Stripping. Breastfeeding. Only makes sense to cover them under the same law, right?
That's the thinking behind a new law in a suburb of Atlanta.
According to a local news report, Forest Park banned the breastfeeding of children 2 or older under a public indecency ordinance.
"Previously, the city only had a public indecency ordinance that covered adult entertainment businesses," reports the station.
City manager John Parker called the move "a pro-active step," reports WSBTV.
"It sets up a process whereby we can try to control nudity throughout the entire city," Mr. Parker said.
While public-health groups, including the World Health Organization, endorse breastfeeding past the two-year mark, it's unlikely that Mr. Parker and his colleagues routinely come in contact with many mothers nursing their toddlers.
As many critics have pointed out, Georgia state's breastfeeding rate is very low and, according to the Care2Care blog, only about 6 per cent of the U.S. population breastfeeds past two-years-old.
Over at BabyCenter, blogger Amy Graff, like many who have chimed in, admits that moms nursing toddlers can be considered controversial even among staunchly pro-breastfeeding types, but stands by moms who do it.
"Why is it OK for tweens and teens to strut around in lingerie-like clothing but it's not OK for an adult female to discreetly nurse a child?" she writes.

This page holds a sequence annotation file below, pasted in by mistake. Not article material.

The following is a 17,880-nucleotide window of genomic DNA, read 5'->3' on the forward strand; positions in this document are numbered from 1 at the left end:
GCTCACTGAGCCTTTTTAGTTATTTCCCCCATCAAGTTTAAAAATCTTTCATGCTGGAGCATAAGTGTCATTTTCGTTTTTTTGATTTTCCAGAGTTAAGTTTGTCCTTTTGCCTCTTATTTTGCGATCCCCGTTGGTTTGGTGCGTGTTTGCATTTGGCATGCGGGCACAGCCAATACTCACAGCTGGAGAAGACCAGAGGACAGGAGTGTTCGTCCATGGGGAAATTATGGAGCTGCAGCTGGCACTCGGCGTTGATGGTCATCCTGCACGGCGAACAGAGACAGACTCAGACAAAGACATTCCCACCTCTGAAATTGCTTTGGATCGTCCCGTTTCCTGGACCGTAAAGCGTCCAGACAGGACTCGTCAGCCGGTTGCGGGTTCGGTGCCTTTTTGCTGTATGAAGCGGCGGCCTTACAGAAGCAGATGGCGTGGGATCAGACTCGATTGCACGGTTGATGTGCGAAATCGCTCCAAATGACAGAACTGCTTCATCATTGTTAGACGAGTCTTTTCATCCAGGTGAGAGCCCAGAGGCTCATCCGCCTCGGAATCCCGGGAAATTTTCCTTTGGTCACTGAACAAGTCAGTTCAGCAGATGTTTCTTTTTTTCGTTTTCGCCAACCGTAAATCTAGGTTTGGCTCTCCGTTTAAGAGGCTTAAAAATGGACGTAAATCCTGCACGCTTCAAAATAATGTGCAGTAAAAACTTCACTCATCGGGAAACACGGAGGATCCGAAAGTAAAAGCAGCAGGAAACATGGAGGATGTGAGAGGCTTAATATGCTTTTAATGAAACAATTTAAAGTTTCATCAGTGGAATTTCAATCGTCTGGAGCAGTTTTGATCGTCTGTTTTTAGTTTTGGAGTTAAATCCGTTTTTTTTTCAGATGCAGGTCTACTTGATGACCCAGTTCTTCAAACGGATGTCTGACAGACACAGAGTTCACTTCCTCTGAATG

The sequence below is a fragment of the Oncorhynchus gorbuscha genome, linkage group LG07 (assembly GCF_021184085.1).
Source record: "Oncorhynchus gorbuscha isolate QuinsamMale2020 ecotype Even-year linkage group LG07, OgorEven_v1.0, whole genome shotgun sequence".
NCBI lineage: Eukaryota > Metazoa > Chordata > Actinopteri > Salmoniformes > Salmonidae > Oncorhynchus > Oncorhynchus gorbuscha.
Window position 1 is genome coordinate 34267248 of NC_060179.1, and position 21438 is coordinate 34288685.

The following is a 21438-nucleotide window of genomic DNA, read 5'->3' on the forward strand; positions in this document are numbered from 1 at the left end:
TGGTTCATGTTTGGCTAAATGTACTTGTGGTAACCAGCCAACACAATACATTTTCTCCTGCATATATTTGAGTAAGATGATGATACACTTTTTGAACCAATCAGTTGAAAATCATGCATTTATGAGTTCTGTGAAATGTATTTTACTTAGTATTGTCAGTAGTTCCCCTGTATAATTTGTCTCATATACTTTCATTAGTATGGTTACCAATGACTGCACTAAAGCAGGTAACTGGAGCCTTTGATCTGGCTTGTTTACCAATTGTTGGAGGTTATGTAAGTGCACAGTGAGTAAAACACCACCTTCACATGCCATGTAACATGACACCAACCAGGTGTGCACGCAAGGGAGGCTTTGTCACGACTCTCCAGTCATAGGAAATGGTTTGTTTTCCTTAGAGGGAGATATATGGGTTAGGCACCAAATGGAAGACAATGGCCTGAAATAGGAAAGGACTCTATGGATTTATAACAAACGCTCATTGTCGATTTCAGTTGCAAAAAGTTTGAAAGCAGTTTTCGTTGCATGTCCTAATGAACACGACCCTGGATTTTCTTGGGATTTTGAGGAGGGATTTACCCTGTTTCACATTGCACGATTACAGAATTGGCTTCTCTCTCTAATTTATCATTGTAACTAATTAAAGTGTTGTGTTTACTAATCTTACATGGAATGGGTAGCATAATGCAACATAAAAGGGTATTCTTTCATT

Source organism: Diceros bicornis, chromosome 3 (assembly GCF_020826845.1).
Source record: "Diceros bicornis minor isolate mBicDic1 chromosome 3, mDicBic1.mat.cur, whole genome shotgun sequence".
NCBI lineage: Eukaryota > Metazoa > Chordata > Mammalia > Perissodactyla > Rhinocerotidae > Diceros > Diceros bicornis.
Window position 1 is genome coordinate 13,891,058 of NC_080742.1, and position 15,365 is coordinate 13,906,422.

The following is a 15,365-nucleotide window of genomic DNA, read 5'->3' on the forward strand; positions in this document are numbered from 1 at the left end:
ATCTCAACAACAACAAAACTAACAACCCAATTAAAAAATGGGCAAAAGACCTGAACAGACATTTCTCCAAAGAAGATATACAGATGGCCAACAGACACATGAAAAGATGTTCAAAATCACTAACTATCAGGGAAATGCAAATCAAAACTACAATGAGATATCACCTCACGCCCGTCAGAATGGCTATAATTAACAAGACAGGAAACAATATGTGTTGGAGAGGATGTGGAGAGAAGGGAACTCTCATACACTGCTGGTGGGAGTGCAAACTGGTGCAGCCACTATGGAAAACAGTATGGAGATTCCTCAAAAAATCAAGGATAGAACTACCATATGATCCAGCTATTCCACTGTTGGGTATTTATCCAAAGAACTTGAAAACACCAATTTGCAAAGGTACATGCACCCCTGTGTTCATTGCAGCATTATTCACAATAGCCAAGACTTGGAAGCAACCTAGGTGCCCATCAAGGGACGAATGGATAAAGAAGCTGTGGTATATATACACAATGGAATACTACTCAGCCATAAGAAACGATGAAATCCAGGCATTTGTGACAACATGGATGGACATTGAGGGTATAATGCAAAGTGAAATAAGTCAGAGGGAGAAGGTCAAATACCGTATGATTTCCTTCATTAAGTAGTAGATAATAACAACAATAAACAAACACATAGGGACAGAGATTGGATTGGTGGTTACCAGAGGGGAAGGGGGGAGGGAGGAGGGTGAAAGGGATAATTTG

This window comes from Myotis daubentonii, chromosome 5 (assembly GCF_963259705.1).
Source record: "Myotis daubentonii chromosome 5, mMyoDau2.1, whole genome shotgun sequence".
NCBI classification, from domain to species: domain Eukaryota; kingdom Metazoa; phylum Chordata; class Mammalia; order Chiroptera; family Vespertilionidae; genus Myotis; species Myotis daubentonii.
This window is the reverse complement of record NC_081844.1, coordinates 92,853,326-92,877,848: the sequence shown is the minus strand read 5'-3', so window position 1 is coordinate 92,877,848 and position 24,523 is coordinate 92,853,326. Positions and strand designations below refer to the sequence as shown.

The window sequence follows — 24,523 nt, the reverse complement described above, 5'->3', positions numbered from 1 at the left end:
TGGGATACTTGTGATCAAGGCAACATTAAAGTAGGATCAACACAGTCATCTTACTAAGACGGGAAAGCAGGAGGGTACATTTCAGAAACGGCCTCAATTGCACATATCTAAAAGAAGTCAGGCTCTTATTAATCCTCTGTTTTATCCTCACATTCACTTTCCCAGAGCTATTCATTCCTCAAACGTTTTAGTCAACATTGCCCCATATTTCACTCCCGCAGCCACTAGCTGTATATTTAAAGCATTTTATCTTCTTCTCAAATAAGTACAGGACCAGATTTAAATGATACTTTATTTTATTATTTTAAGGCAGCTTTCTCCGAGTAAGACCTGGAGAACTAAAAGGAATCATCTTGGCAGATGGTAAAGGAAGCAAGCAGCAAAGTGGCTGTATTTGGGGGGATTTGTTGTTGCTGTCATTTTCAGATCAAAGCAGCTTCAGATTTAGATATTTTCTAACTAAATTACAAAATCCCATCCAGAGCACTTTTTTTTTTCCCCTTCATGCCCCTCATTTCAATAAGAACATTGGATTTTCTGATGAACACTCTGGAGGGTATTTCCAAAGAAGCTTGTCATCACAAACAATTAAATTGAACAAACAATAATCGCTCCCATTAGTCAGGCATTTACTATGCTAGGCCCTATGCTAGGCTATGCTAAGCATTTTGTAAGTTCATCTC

Some critics say the law - which appears to fly in the face of pro-breastfeeding legislation at the state and federal level - could inspire the curbing of the practice in other jurisdictions, and at younger ages.
Over in Tennessee, the governor recently went in the opposite direction, ditching a law declaring breastfeeding of a child older than 1 indecent.
Legislation now "allows mothers to publicly breastfeed a child older than 1 without being prosecuted for public indecency," according to a story from WSMV News.
The law goes into effect July 1 and before this week's Forest Park law, Tennessee was the only state that set limits on breastfeeding ages, according to the station.
And if Forest Park officials are worried about seeing moms nursing in public, they've guaranteed themselves an eye-full, now: There's already a Facebook group dedicated to a nurse-in at Forest Park's city hall on Monday.
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